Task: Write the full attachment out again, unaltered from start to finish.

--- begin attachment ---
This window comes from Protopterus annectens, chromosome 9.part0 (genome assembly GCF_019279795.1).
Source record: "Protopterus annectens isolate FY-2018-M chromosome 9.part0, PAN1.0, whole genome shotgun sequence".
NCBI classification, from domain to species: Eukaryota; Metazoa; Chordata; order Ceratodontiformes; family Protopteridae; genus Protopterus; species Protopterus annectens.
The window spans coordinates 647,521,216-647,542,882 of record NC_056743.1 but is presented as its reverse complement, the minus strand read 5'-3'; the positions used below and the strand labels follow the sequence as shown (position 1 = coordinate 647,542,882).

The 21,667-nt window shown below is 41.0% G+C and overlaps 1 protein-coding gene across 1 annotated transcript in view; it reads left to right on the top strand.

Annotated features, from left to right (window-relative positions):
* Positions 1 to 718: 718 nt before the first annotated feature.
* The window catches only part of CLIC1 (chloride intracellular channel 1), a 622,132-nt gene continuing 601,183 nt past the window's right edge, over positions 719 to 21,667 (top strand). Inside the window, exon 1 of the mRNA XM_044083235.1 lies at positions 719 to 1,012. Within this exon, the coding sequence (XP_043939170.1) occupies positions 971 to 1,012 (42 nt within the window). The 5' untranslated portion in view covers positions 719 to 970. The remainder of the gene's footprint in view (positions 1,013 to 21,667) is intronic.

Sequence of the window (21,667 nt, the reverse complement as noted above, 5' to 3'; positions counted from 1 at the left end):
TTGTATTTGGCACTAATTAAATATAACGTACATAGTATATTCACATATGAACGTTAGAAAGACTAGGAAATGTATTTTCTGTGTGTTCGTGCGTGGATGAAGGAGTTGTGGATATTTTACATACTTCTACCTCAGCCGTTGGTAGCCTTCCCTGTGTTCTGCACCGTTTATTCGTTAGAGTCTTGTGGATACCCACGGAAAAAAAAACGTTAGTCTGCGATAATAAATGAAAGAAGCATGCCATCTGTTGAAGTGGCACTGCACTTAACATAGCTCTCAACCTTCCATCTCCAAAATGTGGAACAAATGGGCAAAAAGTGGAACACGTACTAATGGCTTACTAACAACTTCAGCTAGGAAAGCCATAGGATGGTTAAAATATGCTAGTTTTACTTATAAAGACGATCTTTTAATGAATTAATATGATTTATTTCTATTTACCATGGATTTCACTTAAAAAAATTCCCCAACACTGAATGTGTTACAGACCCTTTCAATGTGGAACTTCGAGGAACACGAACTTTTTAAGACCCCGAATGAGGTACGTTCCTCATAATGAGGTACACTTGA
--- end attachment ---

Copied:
This window comes from Protopterus annectens, chromosome 9.part0 (genome assembly GCF_019279795.1).
Source record: "Protopterus annectens isolate FY-2018-M chromosome 9.part0, PAN1.0, whole genome shotgun sequence".
NCBI classification, from domain to species: Eukaryota; Metazoa; Chordata; order Ceratodontiformes; family Protopteridae; genus Protopterus; species Protopterus annectens.
The window spans coordinates 647,521,216-647,542,882 of record NC_056743.1 but is presented as its reverse complement, the minus strand read 5'-3'; the positions used below and the strand labels follow the sequence as shown (position 1 = coordinate 647,542,882).

The 21,667-nt window shown below is 41.0% G+C and overlaps 1 protein-coding gene across 1 annotated transcript in view; it reads left to right on the top strand.

Annotated features, from left to right (window-relative positions):
* Positions 1 to 718: 718 nt before the first annotated feature.
* The window catches only part of CLIC1 (chloride intracellular channel 1), a 622,132-nt gene continuing 601,183 nt past the window's right edge, over positions 719 to 21,667 (top strand). Inside the window, exon 1 of the mRNA XM_044083235.1 lies at positions 719 to 1,012. Within this exon, the coding sequence (XP_043939170.1) occupies positions 971 to 1,012 (42 nt within the window). The 5' untranslated portion in view covers positions 719 to 970. The remainder of the gene's footprint in view (positions 1,013 to 21,667) is intronic.

Sequence of the window (21,667 nt, the reverse complement as noted above, 5' to 3'; positions counted from 1 at the left end):
TTGTATTTGGCACTAATTAAATATAACGTACATAGTATATTCACATATGAACGTTAGAAAGACTAGGAAATGTATTTTCTGTGTGTTCGTGCGTGGATGAAGGAGTTGTGGATATTTTACATACTTCTACCTCAGCCGTTGGTAGCCTTCCCTGTGTTCTGCACCGTTTATTCGTTAGAGTCTTGTGGATACCCACGGAAAAAAAAACGTTAGTCTGCGATAATAAATGAAAGAAGCATGCCATCTGTTGAAGTGGCACTGCACTTAACATAGCTCTCAACCTTCCATCTCCAAAATGTGGAACAAATGGGCAAAAAGTGGAACACGTACTAATGGCTTACTAACAACTTCAGCTAGGAAAGCCATAGGATGGTTAAAATATGCTAGTTTTACTTATAAAGACGATCTTTTAATGAATTAATATGATTTATTTCTATTTACCATGGATTTCACTTAAAAAAATTCCCCAACACTGAATGTGTTACAGACCCTTTCAATGTGGAACTTCGAGGAACACGAACTTTTTAAGACCCCGAATGAGGTACGTTCCTCATAATGAGGTACACTTGA